Netflix’s newest original hit, GLOW, forged a deep connection with me almost immediately. At it’s heart, GLOW is about the journey of the artist.

A lot of people talk about wrestling as an art form, but I don’t think most people realize just how much the path of a professional wrestler mirrors the path of an artist of any sort. GLOW takes this parallel and moulds it into the backbone of its story – all of the other elements of the series can be traced back to the path of the artist.

Professional wrestlers begin their careers in grimy local indies that are the butt of many jokes. Often derided for their no-name rosters, cheap presentation, and taking place in buildings that look an awful lot like GLOW’s training warehouse, these local indies nevertheless serve a vital function in the wrestler-artist’s existence; they allow the wrestler a place to develop their craft. They serve the same function as local theatre for actors, or student newspapers for writers and cartoonists.

While the details of how each art form works are different, the early phase of the artist’s career is marked by a period of grinding. In this phase, the artist takes as many opportunities as they can to practice their craft, usually for little to no money, in an effort to develop their skills and establish themselves in their field.

Unfortunately, economic necessities mean that most aspiring artists won’t leave this stage of their careers; they’ll find something more lucrative to do than posting comics online or driving four hours to get tossed around in a rickety ring.

In GLOW, we meet Ruth Wilder (Alison Brie) as she attempts to leave this phase of her career behind.

Ruth has more to offer than roles in community theatre productions, and she’s getting the auditions to validate that. She has entered the infuriating in-between phase of her career, where the gatekeepers of her art form acknowledge her, but she can’t get traction. The grinding has paid off… almost. Publishers, bigger promotions, studios… they’re paying attention. A lot of them know who you are. But knowing who you are and giving you money to do what you do are different things, and that’s the gap Ruth is trying to cross when GLOW begins. The tryout scene in the first episode highlights one of the most frustrating elements of this period in an artist’s career, which is seeing others that you think haven’t put in the work you have be up for the same opportunities you are.

Everyone will tell you not to compare yourself to others, and to focus on what you can do for yourself, and they’re right. It’s a negative headspace that can be harmful, but it can also be motivating, as Ruth discovers during the tryout. The manner in which Ruth forces her way onto the GLOW roster is played for awkward laughs, but it highlights the sense of desperation that many artists feel when their goals are close, but not quite close enough. Ruth takes matters into her own hands and forces the issue, and in that sense she’s performing her equivalent of the stunts indie wrestlers undertake to get themselves noticed. She’s the guy in an armoury saying “yeah, I’ll do that spot” in hopes of raising his profile, or the guy taking every booking offered, no matter where or for how little, to ensure his name is in people’s mouths. She’s grabbing the brass ring, as it were.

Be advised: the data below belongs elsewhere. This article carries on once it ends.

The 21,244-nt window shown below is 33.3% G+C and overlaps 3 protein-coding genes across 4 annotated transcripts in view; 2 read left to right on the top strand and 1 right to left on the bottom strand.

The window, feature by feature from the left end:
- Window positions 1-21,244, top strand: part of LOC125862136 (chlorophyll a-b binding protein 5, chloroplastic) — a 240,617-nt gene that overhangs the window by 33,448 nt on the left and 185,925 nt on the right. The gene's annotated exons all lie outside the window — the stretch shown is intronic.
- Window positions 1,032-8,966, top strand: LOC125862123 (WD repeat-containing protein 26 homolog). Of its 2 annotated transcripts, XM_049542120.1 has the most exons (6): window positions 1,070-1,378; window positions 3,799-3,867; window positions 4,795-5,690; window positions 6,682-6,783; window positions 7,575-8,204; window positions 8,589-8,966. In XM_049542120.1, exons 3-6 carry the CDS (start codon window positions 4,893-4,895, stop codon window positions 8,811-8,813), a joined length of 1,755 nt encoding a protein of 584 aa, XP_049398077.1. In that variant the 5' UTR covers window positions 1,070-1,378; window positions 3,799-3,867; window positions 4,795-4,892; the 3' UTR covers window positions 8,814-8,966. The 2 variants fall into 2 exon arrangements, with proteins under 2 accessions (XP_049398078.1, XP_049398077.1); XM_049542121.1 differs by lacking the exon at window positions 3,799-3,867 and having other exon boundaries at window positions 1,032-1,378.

Landing a spot on the GLOW roster is Ruth Wilder’s break. It’s not what she wanted, but it’s role on TV that she can use as a foundation to build on. An artist’s break is usually what allows them to transition out of the post-grinding phase and into a hopefully more stable period. What constitutes one’s break can be highly variable – sometimes it’s meeting the right person, or finding an unexploited niche, or being hired for a particular project – but it is almost invariably the most visible thing the artist has done to that point. There are countless instances of show-stealing performances in visible promotions that seem to shoot the stock of indie wrestlers through the roof overnight. On a personal note, I found my break in my art career when I signed my first book deal. I happened to meet the head of a publishing company, and had built up a portfolio during my grinding phase that was strong enough to convince him to let me pitch him a book idea. It was my “getting onto the GLOW roster” moment.

For most of the GLOW series, Ruth learns the same lesson that I and many, many others did after they got a break – getting in is easy, staying in is hard. As the GLOW project threatens to fall apart at any moment, Ruth finds herself trying to hold it together not because she cares about the project, but because she cares about what it represents for her – the biggest platform she’s ever had. She learns that the phase after your break is remarkably similar to the initial grind, except with some money. The big break is largely a myth – most people will get a bunch of small breaks that add up to a career. As a result, the real value of one’s first break is that, if it works out, it can be used as leverage to create further chances to shine.

While Ruth struggles to keep her opportunity from falling apart, Debbie Eagan (Betty Gilpin) provides an example of leveraging one break into another. A former soap opera actress, she’s able to use that fame to bypass GLOW’s tryouts entirely, and instead reach a level that many artists never do – she’s a sought-after commodity. A star. Most artists would kill to be able to do their thing and have opportunities come to them, but like Ruth, have to spend as much time hustling as they do actually making the art they love.

Let’s all hope that Ruth’s hustle pays off, for art’s sake.